Spare a thought for The One Show

One Show studio

I’m a sucker for live television.

I know it may not seem like a big deal but if I know that I’m watching something as it’s being “done” then I do tend to get a little bit excited regardless of the actual problem. That’s almost certain why I love listening to the Proms, why I nearly had a heart-attack actually attending a Eurovision Song Contest and rather enjoyed watching Blue Peter “go out” a couple of years ago.

The other thing which almost always gets me excited is the prospect of “an occasion”. Tell me that there’ll be some kind of royal event (a death preferrably) and I’ll be glued to the TV screen. I can’t explain it. It just is.

Tonight sees a smallish “ocassion”. It’s the start of a new series on BBC One called “The One Show”. From what I can make out it’s a return to the classic magazine programme 30+ somethings will almost certainly remember, Nationwide. The One Show was “pilotted” during the summer last year and now, finally, it makes its return.

I don’t think I ever watched it and suspect I probably won’t be watching it past tonight (mostly because I don’t normally get home in time), but tonight is different. I wander past the building where it’s broadcast from every single day and having experienced the personal thrill of working on projects where there’s a definite start and end time, I can’t help thinking of everyone who’s working on it. Will they be excited? Will they be worried? Will they all share a collective sigh of relief when the first show is over at 7.30pm?

If you’re in UK and you’re around at 7.00pm show your support by tuning in. I’m sure everyone who works on it will appreciate it.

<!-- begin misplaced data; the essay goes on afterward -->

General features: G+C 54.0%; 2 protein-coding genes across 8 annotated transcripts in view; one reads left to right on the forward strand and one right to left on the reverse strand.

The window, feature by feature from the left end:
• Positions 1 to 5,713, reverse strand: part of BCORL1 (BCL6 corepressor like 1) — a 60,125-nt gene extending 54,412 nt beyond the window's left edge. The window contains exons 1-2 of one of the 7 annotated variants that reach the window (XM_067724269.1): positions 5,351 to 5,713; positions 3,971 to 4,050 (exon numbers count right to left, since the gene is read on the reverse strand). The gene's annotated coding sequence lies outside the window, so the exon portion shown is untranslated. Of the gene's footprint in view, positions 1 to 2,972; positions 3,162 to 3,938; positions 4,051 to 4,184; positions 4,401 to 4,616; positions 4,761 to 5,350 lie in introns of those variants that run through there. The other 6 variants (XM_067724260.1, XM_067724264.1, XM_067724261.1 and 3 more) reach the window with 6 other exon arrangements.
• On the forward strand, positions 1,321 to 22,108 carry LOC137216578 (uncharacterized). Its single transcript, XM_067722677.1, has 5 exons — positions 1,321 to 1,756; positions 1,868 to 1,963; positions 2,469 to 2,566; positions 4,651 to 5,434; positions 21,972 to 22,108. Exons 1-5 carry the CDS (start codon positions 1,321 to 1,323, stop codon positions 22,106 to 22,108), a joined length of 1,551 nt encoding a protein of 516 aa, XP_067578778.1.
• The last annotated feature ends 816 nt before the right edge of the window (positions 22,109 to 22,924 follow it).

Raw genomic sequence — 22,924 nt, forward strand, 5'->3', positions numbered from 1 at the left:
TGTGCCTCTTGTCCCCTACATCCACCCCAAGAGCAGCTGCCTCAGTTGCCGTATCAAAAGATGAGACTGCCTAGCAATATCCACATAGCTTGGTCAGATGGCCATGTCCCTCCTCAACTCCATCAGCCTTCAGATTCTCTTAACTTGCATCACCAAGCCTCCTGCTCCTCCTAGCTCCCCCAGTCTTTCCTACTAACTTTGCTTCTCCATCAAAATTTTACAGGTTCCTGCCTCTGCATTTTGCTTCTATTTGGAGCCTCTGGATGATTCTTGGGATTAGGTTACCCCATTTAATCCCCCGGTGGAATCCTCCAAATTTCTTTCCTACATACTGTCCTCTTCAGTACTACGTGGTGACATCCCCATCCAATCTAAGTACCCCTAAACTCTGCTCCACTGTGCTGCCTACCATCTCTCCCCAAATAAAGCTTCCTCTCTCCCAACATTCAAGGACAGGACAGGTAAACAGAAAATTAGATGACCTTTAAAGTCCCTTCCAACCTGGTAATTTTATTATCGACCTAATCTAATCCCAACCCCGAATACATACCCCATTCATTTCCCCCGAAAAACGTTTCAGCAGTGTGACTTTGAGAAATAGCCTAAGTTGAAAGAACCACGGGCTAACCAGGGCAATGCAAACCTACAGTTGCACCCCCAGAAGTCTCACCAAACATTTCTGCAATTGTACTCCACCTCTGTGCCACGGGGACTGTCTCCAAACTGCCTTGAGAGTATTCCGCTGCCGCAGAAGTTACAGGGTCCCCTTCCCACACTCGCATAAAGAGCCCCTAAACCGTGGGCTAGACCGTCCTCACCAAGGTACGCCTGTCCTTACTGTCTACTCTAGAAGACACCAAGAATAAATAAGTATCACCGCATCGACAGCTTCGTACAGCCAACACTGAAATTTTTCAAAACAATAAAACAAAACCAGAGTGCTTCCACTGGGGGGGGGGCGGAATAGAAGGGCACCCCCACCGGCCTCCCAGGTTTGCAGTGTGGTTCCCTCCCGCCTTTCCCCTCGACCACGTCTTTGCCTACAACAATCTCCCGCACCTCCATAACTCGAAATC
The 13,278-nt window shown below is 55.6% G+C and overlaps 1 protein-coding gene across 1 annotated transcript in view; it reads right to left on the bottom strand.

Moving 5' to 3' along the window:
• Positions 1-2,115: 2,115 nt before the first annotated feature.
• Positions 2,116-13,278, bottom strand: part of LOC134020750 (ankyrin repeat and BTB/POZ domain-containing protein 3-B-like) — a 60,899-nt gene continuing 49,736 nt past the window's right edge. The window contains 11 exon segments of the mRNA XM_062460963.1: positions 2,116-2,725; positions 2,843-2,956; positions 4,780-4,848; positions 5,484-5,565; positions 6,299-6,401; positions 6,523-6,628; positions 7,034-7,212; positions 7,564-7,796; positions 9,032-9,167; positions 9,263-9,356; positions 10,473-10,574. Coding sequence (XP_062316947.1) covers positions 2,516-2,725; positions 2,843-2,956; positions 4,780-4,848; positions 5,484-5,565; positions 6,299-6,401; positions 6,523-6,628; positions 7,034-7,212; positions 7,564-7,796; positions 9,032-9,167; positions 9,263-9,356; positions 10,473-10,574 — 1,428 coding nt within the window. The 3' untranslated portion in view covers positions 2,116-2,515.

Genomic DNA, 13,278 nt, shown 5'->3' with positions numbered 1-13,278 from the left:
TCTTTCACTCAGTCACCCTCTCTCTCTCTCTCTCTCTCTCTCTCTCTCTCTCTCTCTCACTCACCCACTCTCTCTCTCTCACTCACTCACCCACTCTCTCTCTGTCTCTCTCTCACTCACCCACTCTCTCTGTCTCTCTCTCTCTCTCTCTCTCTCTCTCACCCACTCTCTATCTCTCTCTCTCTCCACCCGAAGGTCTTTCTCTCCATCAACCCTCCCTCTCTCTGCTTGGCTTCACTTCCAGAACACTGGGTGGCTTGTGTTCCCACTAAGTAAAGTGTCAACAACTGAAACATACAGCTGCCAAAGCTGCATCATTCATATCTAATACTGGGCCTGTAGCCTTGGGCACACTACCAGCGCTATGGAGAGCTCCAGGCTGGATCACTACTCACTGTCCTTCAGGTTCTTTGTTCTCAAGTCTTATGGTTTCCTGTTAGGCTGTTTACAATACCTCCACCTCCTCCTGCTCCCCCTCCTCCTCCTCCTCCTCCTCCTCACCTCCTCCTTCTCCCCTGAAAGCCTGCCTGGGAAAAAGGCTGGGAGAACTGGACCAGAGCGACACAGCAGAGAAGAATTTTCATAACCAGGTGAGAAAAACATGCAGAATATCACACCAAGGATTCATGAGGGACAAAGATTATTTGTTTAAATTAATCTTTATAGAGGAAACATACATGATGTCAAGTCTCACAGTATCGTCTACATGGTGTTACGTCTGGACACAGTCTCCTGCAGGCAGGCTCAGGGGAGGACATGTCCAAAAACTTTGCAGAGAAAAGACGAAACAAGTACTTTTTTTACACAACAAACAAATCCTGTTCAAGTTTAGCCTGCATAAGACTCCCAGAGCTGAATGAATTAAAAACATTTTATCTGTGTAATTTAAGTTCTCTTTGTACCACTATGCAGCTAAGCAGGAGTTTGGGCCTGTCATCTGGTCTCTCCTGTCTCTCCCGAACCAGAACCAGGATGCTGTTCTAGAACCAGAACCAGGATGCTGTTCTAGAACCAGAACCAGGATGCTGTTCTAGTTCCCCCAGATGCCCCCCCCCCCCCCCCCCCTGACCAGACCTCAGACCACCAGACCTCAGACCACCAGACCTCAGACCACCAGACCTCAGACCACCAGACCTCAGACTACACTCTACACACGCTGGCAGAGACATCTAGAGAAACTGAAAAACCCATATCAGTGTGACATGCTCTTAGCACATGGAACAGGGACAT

The One Show, 6.30pm BBC One

Leaving the kid at the nursery

My bike

I didn’t do the usual cycle route. The thought of traffic careering past me in Acre Lane at that fateful spot was sufficient to undermine my previously resolute determination. Instead I followed the quieter route past the Cutty Sark, through the Greenwich Foot Tunnel and past Canary Wharf this morning. I finally emerged in central London around Tower Bridge.

Quite justifiably, London Transport don’t allow people like me to take their bikes on to the tube network. (If I was cycling on a fold-up bike then I would be able to, but really, I do want to preserve what butch-image I have and cycling on a fold-up bike isn’t going to achieve that.) My remaining options were either to pedal the rest of the way from Tower Bridge to White City (it’s an additional 6 miles which would make my total for the day a staggering 24 miles – that isn’t going to happen) or to chain it up somewhere.

Despite having spent £30 only the day before on a second lock for my bike, paranoia still kicked in. I needed to find somewhere where my bike was seen by as many people as possible. Perhaps outside a reputable City company, I thought. In a position like that no opportunist thief is going to entertain the idea of trying to break both bike locks and walk off with my slightly damaged bicycle.

I still felt a little bit of fear. With lorries and buses thundering past and this being a relatively unusual part of London I started to feel a little bit sorry for my bike as though it was a member of the family. I didn’t like the idea of my bike being in an unusual place. I didn’t want it to be on it’s own. I didn’t want it to be intimidated by some thug looking for a thieving opportunity.

I checked the locks four times and then shuffled off in the direction of the tube station, feeling for the first time ever like I had left my non-existent child at the nursery for the day.

Time to dig out my therapist’s telephone number, I think.

Nothing to do with the Tour de fucking France